Another partnership is with Virginia's Heartland Regional Visitor Center and Transportation Heritage Museum in Farmville. Travel counselors help visitors find the best places to stay, eat, spend time, and enjoy historical sites and outdoor opportunities in the area. They also act as a visitor center for High Bridge Trail State Park, offering maps and brochures as well as souvenirs. An illustrated history exhibit of High Bridge from 1853-1914 featuring a scale model of the original bridge plus dozens of glass-negative images of the 1914 bridge are on display here.

The trail experience has been improved by projects initiated by Appomattox, Cumberland, Nottoway and Prince Edward counties along with the towns of Pamplin, Prospect, Farmville and Burkeville. Restrooms, landscaping, trailheads, renovated depots, trail construction and extensions have all been donated by these jurisdictions.

High Bridge Trail State Park has future plans identified in the 2012 master plan such as facility development, trail management, interpretive displays, kiosks, signs and other media to reinforce the experience. Protecting viewsheds, managing resources, maintaining the trail, meeting the needs of volunteers, providing appropriate education and interpretation are also essential aspects of a positive visitor experience. Park wide improvements will include landscaping, viewsheds, picnicking, interpretive signs, land acquisition, side paths, utilities, parking and trailside rest areas.

Here is how one park visitor summed up his experience, “This is a great park now that the bridge is complete. The signage, trail surface, frequency and quality of restrooms are excellent. We are frequent users of rail and multi-use trails and have traveled to Maine, Michigan, Alabama, Florida and many places in between to ride them. High Bridge Trail deserves an ‘A’. The bridge conversion is exceptional and the best we have ever seen. Kudos on a project very well done.”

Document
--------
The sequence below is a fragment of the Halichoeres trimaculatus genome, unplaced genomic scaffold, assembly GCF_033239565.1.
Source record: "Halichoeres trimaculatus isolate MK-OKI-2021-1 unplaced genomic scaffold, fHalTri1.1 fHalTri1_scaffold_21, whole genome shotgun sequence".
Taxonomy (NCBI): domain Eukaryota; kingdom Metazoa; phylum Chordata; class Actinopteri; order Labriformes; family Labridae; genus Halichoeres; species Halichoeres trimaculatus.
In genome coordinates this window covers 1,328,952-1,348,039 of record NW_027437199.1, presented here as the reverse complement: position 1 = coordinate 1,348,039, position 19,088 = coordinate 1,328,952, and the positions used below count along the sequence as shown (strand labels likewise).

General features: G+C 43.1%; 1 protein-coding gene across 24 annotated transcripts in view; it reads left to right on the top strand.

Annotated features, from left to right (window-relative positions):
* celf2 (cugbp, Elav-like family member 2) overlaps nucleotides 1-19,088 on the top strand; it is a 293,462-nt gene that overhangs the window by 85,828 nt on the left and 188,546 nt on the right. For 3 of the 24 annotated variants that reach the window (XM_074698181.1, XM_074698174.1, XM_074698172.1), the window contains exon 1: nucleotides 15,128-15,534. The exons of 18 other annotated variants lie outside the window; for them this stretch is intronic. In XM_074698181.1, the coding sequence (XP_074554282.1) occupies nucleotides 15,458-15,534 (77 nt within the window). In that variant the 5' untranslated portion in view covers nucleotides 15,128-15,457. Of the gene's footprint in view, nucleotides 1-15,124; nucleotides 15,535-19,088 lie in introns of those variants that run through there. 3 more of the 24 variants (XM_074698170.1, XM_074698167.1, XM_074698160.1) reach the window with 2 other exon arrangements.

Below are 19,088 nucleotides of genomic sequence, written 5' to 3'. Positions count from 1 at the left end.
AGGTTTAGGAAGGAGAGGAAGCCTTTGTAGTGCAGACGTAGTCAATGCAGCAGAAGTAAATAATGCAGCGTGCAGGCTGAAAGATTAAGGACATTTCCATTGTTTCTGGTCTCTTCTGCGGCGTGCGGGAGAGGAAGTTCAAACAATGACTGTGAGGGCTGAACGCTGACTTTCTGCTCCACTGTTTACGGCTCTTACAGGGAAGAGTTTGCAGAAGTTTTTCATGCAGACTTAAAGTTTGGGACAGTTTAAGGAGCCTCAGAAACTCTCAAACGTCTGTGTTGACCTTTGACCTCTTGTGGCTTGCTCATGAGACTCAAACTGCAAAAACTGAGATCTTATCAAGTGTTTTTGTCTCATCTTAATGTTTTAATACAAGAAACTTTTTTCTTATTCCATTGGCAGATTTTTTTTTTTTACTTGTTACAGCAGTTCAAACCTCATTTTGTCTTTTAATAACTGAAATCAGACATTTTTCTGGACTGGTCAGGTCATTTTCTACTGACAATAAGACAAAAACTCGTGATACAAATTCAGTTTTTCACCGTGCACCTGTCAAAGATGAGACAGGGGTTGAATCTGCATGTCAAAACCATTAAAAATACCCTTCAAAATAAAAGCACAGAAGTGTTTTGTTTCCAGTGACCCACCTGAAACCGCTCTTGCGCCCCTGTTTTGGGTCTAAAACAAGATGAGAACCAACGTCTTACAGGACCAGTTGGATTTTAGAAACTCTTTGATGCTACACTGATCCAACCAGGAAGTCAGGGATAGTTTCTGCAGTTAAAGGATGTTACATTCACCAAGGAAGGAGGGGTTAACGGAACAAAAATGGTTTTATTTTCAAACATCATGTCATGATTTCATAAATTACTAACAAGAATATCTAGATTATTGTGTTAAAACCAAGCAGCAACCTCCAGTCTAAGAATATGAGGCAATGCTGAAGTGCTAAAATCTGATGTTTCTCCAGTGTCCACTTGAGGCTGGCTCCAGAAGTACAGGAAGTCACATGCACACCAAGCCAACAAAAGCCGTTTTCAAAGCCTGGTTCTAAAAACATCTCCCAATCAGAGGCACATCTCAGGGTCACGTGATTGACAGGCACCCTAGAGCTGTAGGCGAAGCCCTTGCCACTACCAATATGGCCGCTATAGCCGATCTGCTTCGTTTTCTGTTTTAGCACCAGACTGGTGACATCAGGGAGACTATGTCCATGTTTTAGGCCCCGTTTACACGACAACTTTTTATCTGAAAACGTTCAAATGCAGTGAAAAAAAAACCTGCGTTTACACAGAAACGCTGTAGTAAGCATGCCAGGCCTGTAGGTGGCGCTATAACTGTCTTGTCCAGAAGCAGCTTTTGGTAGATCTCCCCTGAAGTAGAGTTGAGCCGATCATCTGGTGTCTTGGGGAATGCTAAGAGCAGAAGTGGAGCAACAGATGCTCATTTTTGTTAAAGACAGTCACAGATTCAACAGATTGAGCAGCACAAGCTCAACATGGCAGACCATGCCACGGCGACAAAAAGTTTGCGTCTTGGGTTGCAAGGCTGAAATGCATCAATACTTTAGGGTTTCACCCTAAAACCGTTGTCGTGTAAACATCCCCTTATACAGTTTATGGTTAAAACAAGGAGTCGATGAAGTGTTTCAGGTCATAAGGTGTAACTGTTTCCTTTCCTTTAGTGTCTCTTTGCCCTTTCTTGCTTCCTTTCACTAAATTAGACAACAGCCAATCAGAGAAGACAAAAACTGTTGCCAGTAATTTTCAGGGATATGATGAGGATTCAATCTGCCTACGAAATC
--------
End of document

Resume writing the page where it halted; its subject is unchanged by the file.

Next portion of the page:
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This website provides access to the National Recreation Trail (NRT) database, a collection of information on the various trails which have been designated as NRT's. These trails are located throughout the United States and U.S. territories. The amount of information may vary from trail to trail. If you need more information than is available on this site, please use the contact(s) listed for that trail. (If no contacts, are listed, you may request help from American Trails at trailhead@americantrails.org)

The on-line database has details on the currently designated National Recreation Trails. The NRT Program online is hosted by American Trails: www.AmericanTrails.org